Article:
create a three-dimensional structural map of the Galaxy.
More about this exciting mission is outlined in ESA’s Gaia Fact Sheet.
Shapley Supercluster. Credit: ESA
We sometimes tend to take a provincial view when looking out into space-time. Meaning we see our Milky Way and other galaxies like Andromeda as separate entities. Nothing wrong with that. Yet when we step back and take a deeper look we find galaxies that are part of clusters of galaxies and superclusters.
ESA’s Planck satellite has been looking at these clusters and superclusters, in fact it has looked at over a thousand clusters and superclusters and this included interacting clusters. Pretty mind boggling, but this is one of the reasons the universe is as smooth as it is.
Space-time? Yeah, I’ve been reading Hawking again
so here is the ESA press release to go with this collaborative image they put together of the Shapely Supercluster:
While scanning the sky for the oldest cosmic light, ESA’s Planck satellite has captured snapshots of some of the largest objects populating the Universe today: galaxy clusters and superclusters.
Several hundred galaxies and the huge amounts of gas that permeate them are depicted in this view of the core of the Shapley Supercluster, the largest cosmic structure in the local Universe.
An update on a very exciting mission a long time in the making.
From the ESA:
This animation tracks Rosetta’s journey through the Solar System, using gravity slingshots from Earth and Mars to reach its final destination: Comet 67P/Churyumov–Gerasimenko. Rosetta made three flybys of Earth, on 4 March 2005, 13 November 2007 and 13 November 2009, and one of Mars, on 25 February 2007. Rosetta has also visited two asteroids, taking extensive close-up images of 2867 Steins on 5 September 2008 and 21 Lutetia on 10 July 2010. Once the spacecraft is woken up from deep space hibernation on 20 January 2014, it will head for rendezvous with the comet in May. In November the Philae probe will be deployed to the comet surface. Rosetta will follow the comet to its closest distance to the Sun on 13 August 2015 and as it moves back towards the outer Solar System. The nominal mission end is December 2015.
Fitting in with sort of a theme for me recently (and mentioned previously), the time and events around the time of the “Big Bang”.
Deflected light from the Big Bang. Artists concept: ESA
A timely piece from ESA and Herschel because in the past few weeks I’ve been reviewing this time period. We cannot look back much further, if any, to the 380,000 year point (after the big bang) that I know of because before that the temperatures generated were too high; the universe was a dense mix of ions and free electrons. There were so many free electrons the photons were scattered and the universe was opaque.
Once the temperature dropped below 3,000 K, atoms formed and the number of free electrons dropped to the point where photons could escape and bingo, the Universe became transparent.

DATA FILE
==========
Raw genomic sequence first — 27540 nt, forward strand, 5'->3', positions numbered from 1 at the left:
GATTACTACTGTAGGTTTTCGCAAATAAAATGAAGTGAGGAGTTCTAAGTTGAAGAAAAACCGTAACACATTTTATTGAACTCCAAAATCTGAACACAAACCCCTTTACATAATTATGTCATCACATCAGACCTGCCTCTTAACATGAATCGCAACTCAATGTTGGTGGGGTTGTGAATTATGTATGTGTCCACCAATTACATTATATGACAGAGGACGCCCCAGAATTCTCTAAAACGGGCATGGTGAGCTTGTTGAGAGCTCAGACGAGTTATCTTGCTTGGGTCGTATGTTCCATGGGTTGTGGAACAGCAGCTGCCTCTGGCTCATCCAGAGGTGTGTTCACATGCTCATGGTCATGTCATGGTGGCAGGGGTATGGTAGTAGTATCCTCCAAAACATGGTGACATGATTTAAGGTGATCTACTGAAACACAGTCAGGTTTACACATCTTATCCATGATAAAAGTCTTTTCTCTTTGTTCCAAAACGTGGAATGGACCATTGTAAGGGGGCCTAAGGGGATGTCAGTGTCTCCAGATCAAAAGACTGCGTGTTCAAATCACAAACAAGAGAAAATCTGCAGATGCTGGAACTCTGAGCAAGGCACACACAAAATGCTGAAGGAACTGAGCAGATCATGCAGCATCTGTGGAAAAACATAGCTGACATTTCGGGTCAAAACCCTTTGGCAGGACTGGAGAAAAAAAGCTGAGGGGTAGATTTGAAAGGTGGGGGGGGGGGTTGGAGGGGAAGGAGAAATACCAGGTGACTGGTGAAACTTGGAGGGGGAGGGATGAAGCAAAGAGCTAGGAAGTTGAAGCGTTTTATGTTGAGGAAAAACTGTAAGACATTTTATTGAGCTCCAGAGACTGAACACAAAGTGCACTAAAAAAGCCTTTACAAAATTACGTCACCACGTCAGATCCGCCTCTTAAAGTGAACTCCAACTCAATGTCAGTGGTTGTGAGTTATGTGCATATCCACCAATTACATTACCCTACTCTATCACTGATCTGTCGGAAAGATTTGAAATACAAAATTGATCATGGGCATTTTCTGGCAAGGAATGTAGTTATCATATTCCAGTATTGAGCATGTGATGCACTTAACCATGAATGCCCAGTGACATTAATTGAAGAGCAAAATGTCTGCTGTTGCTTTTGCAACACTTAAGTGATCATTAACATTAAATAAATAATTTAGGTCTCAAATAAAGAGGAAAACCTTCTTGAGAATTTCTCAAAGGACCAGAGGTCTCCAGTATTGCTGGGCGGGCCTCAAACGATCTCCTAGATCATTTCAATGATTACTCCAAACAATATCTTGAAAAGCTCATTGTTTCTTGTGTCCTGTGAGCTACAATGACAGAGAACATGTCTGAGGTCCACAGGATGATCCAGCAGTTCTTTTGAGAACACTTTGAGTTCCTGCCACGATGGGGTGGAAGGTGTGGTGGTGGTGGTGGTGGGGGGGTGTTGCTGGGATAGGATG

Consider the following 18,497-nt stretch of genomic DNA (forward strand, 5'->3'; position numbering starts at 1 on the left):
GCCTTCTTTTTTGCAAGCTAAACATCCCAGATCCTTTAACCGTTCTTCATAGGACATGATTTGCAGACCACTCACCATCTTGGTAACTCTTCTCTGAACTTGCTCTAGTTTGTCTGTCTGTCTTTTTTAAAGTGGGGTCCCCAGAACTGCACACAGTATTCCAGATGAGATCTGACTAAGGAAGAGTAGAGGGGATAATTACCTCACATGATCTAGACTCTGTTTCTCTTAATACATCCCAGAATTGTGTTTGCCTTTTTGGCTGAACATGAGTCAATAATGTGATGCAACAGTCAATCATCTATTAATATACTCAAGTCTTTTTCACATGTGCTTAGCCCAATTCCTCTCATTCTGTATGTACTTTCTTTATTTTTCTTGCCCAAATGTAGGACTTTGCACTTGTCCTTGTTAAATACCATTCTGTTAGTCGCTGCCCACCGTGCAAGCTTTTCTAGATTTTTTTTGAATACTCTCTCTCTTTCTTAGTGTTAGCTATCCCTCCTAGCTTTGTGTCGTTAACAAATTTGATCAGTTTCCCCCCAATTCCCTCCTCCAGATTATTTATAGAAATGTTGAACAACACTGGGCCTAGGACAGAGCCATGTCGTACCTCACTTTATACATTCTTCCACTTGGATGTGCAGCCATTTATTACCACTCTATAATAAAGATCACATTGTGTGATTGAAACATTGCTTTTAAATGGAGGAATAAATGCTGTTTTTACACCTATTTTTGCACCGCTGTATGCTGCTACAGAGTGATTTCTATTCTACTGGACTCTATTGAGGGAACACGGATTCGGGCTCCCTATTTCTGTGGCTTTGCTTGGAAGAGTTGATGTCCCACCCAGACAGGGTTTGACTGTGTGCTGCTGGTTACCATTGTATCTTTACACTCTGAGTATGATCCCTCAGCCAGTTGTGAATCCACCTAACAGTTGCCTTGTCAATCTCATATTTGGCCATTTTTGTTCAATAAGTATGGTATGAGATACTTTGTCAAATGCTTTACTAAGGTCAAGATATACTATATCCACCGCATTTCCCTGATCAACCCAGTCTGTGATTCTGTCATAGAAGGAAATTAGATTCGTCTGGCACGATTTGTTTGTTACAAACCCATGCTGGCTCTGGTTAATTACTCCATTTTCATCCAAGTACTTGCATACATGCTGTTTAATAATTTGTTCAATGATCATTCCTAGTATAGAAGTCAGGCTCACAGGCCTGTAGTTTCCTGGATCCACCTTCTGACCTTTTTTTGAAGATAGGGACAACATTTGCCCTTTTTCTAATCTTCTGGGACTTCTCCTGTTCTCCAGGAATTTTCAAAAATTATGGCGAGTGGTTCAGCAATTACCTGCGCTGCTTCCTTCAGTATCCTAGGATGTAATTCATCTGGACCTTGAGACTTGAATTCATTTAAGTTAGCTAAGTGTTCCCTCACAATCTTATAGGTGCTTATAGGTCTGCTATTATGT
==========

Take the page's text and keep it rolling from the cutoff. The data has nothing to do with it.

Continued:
Those photons became a 3000 K blackbody. As time went on and the universe expanded (and it still is) those blackbody photons redshifted, redder wavelengths means cooler temperatures until we see it now as 2.7 K.
The idea of polarization, I’m still getting a handle on especially the “B-mode”. I’m currently reading one of Stephen Hawking’s books with a short section on polarization – this release helped clear up a few things.
From ESA and Herschel:
Using a telescope in Antarctica and ESA’s Herschel space observatory, astronomers have made the first detection of a subtle twist in the relic radiation from the Big Bang, paving the way towards revealing the first moments of the Universe’s existence.
The elusive signal was found in the way the first light in the Universe has been deflected during its journey to Earth by intervening galaxy clusters and dark matter, an invisible substance that is detected only indirectly through its gravitational influence.
The discovery points the way towards finding evidence for gravitational waves born during the Universe’s rapid ‘inflation’ phase, a crucial result keenly anticipated from ESA’s Planck mission.
The relic radiation from the Big Bang – the Cosmic Microwave Background, or CMB – was imprinted on the sky when the Universe was just 380 000 years old. Today, some 13.8 billion years later, we see it as a sky filled with radio waves at a temperature of just 2.7 degrees above absolute zero.
Read the rest at ESA.
“Dressing Gaia in her sunshield in preparation for launch. Credit: Arianespace / ESA
I’ve been patiently waiting and waiting and waiting for about 7-years now and FINALLY!!!! We have a date — 20 November 2013.
One of the most exciting parts of Gaia is the the ability to measure the distances to the nearby stars to an accuracy of 0.001 percent and near the galactic center about 8,000 parsecs to within 20 percent as it builds up a detailed and as precise as possible 3-D all sky map.
The Gaia website.
A high-tech sunshield to protect the Gaia spacecraft during its deep space mission is now being installed at the Spaceport as preparations continue for Arianespace’s Flight VS06 Soyuz launch of the billion-star mapper from French Guiana.